This piece originally appeared in The Jerusalem Post.

I read Thomas Friedman’s New York Times column, “The Israel We Knew Is Gone,” once, twice and a third time, repeatedly pinching myself for a reality check.

In his piece, Mr. Friedman described the incoming Israeli coalition government as “the far-far-Right coalition.” It is a coalition, he argues, that threatens minority rights, regional stability, and even the very underpinning of Israeli democracy.

From one of America’s leading columnists, who has lived in Israel and visited numerous times over four decades, a myopic end-of-days view was presented in his widely read piece. Not one word about a little country, located in a hostile neighborhood, which has endured many wars and military operations resulting in the loss of many, many civilians and soldiers.

Not a word about a thriving economy based on a rich start-up industry that offers global solutions. Not a word about successful and integrated Israeli minorities.

Also significantly missing was any word about the democratic process that elected Israel’s new government, a parliamentary process quite different from the United States.

Let’s break this down. Out of 40 parties that ran in the November 1 elections, only 10 crossed the 3.25% threshold, thereby gaining seats in the Knesset, Israel’s parliament. Only one list, Religious Zionist, is considered far-Right, and it garnered 11% of the total seats in the Knesset. In other words, almost 90% of Israelis voted for a variety of other parties across the political spectrum.

Likud, led by Benjamin Netanyahu, won 32 Knesset seats, half of the bloc of parties that recommended President Isaac Herzog ask him to form the next coalition government, and head it as prime minister.

Friedman’s doomsday predictions reflect his own political beliefs. But is he right? Did the entire country I have lived in my whole life suddenly become so extreme? Is the foundation of Israel’s vibrant, diverse society under a domestic threat from those elected to represent Israelis?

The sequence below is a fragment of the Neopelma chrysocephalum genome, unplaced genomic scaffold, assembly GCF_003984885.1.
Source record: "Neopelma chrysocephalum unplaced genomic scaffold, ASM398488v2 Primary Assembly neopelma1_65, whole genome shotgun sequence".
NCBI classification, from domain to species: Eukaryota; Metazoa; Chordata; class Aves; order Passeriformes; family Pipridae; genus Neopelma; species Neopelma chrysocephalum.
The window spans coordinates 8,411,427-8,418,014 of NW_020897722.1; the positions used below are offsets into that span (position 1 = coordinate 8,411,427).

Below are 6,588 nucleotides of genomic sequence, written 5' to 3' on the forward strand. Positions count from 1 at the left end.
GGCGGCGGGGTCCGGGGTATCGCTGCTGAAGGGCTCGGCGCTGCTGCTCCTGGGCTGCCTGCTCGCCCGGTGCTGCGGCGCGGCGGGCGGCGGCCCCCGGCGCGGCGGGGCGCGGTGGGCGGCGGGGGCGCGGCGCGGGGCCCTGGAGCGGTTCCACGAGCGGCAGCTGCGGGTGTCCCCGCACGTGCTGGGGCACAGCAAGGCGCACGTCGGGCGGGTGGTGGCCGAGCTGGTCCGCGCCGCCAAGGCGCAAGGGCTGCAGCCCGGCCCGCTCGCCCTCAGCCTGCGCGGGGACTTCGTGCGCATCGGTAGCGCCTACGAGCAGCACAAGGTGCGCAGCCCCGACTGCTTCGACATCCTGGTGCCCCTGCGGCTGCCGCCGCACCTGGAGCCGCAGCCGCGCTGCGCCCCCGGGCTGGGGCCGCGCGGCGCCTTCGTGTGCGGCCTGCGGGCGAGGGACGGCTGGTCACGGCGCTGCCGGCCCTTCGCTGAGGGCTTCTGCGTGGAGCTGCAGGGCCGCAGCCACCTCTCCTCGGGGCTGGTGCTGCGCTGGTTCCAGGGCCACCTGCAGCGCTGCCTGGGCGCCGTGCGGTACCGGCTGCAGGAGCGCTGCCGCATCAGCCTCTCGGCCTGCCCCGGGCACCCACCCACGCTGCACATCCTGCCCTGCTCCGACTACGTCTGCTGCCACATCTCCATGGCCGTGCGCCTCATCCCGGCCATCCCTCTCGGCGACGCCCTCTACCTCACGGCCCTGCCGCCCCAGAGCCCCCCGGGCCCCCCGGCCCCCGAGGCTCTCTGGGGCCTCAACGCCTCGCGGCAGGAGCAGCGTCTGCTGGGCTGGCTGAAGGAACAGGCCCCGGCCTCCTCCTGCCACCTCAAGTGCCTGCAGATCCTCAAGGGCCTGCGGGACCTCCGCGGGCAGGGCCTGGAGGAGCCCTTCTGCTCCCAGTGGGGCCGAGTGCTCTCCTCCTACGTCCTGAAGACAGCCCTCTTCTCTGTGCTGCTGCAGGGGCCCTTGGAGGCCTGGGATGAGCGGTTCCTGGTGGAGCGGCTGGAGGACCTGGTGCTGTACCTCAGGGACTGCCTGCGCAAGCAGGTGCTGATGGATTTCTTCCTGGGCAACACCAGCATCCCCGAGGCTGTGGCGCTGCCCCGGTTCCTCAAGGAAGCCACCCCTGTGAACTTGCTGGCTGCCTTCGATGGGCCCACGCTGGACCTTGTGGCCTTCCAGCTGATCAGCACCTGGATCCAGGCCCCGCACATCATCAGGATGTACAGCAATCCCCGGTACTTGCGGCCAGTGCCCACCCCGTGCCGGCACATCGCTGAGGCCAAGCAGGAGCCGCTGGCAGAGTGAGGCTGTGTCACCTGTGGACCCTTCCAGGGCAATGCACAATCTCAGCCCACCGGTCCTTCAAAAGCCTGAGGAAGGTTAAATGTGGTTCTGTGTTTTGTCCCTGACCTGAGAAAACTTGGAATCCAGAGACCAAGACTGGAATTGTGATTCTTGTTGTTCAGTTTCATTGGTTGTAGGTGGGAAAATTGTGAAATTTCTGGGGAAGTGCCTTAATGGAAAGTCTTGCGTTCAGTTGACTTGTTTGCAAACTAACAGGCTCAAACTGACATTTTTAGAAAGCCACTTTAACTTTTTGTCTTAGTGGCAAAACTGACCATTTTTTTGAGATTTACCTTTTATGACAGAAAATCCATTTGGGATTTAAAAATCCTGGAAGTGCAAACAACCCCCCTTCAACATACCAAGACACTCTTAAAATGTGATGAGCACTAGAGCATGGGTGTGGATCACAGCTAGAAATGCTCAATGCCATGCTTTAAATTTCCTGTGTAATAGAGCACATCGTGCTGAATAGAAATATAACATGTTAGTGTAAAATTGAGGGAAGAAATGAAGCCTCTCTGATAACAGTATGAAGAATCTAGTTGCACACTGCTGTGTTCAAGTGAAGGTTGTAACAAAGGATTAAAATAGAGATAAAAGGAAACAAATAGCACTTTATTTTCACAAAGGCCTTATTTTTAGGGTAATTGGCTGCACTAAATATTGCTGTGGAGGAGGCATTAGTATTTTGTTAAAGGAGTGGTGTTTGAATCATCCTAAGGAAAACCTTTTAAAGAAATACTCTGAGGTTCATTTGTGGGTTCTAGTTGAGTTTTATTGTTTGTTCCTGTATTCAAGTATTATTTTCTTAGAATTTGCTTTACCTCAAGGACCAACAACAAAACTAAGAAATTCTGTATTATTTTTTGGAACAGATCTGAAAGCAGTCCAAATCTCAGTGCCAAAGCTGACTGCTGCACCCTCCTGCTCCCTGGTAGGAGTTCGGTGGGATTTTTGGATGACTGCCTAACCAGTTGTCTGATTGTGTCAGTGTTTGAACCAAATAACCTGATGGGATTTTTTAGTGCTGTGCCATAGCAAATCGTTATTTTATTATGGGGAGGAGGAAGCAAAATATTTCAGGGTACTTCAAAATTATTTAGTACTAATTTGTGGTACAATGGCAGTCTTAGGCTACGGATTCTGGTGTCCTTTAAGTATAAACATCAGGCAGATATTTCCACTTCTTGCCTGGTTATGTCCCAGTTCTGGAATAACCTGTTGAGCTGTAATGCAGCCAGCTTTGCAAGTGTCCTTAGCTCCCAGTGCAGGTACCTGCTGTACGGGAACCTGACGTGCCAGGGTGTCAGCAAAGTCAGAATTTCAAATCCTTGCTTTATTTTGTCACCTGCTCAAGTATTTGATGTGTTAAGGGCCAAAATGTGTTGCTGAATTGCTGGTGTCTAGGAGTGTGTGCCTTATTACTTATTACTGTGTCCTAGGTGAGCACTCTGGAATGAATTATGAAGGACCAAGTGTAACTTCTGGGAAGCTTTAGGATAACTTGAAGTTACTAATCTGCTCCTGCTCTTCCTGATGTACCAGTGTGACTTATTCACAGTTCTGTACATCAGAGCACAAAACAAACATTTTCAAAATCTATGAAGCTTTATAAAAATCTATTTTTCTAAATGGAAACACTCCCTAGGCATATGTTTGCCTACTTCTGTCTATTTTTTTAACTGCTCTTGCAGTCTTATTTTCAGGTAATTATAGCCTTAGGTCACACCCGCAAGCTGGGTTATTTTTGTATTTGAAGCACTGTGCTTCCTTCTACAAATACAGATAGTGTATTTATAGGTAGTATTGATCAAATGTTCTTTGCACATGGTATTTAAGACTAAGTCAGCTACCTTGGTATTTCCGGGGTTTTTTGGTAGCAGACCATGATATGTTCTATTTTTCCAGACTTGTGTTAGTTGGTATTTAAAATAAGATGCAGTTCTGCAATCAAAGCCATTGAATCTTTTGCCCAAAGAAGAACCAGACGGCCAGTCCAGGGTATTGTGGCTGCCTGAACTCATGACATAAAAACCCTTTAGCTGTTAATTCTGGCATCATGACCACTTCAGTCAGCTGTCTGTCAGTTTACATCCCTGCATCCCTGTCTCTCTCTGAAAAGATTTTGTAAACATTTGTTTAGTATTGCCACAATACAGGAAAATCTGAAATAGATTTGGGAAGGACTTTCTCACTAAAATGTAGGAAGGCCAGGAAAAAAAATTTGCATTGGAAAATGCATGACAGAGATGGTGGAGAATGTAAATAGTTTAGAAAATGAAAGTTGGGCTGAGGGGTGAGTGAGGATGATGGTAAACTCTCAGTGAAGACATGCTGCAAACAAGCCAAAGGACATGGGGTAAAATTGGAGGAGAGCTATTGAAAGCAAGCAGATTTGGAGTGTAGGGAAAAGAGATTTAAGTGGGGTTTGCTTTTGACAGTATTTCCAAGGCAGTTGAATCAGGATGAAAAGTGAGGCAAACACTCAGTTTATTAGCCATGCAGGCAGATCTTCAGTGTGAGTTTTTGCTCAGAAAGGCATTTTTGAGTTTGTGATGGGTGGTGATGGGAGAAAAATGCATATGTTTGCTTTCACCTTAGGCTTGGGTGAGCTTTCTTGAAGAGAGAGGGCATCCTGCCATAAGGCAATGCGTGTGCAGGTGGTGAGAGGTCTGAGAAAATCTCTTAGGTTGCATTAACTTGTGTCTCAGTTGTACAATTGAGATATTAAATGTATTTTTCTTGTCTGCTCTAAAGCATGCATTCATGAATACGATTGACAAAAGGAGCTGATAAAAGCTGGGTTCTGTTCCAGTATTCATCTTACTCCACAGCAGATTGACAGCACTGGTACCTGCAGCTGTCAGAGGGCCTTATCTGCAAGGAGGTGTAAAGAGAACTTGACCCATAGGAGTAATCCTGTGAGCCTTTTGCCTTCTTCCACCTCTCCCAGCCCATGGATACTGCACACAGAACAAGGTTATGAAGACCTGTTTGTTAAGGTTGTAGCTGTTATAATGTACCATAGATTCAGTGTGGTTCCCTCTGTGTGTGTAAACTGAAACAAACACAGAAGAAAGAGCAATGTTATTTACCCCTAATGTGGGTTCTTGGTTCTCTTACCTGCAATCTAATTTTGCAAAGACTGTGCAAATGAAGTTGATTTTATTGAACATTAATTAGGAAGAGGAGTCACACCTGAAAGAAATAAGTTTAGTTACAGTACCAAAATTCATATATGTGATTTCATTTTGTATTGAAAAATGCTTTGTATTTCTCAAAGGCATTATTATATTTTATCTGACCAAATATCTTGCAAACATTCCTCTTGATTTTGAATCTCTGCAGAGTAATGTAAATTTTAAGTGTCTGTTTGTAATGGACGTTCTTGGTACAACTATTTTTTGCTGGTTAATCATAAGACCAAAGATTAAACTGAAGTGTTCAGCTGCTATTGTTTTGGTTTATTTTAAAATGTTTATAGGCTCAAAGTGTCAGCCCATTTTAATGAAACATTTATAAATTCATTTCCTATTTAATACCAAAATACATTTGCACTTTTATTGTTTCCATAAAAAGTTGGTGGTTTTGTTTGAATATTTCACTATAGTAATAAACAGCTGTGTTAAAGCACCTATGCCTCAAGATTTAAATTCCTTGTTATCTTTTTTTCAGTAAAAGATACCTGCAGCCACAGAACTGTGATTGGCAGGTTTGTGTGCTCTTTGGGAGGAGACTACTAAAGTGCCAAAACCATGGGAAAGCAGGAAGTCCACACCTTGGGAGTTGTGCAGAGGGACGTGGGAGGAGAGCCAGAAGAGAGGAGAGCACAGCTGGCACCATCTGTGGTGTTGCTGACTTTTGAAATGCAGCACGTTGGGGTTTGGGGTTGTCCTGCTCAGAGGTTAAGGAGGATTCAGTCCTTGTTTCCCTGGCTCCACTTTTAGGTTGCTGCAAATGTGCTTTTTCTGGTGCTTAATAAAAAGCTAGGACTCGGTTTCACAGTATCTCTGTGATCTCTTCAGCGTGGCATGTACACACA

Let’s put this in perspective. The radical AfD won 11% of the vote in Germany’s elections last year, yet no one fears for Germany’s minorities or democracy as a result. Italy’s far-right Brothers of Italy Party won 26% of the vote in elections two months ago. These are the outcomes of democracy, even if they are results we detest.

Friedman suggested that American Jews going to synagogues across the country will now ask themselves whether or not they should support Israel. He posits that this question will haunt pro-Israel students on campuses, US lawmakers and diplomats, and Israel’s newfound allies in the Gulf.

The deeper meaning behind what Friedman is suggesting is quite simple, but nevertheless disappointing: Only if the results of the elections in the only democracy in the Middle East satisfy his political beliefs will it be best to support Israel.

Israel’s exemplary democracy is strong.

Two years ago, an Arab faction, the Joint List, was the third largest party in the Knesset. There was not one word about a country with liberal values that has openly gay parliamentarians.

And nothing about a party affiliated with the Muslim Brotherhood, Ra’am, that not only is allowed to join the political system, unlike in neighboring countries, but served in the last Israeli government.

I am not surprised. These truths do not comply with the picture Friedman would like to paint. Allow me to calm all those concerned after reading his column: Israel, the homeland of the Jewish people, will continue to be a strong democracy for all its citizens. Israel will continue to respect the LGBTQ community as it has done in past decades.

Israel will continue to invest efforts in expanding the Abraham Accords. Israel will continue to fully respect the “law of the safe keeping of the holy places,” legislated in 1967, and will not change the status quo of the Temple Mount. Finally, Israel will continue to be “a light unto the nations” on numerous issues.

True, some members of the incoming government have made problematic statements. But governments should be judged on actions during their term, not on previous statements.

While it’s fair to criticize, ceasing to support Israel over its elections is in and of itself counter to democratic values.

The writer, a Lt. Col. (Res.), is director of the American Jewish Committee’s (AJC) office in Jerusalem.

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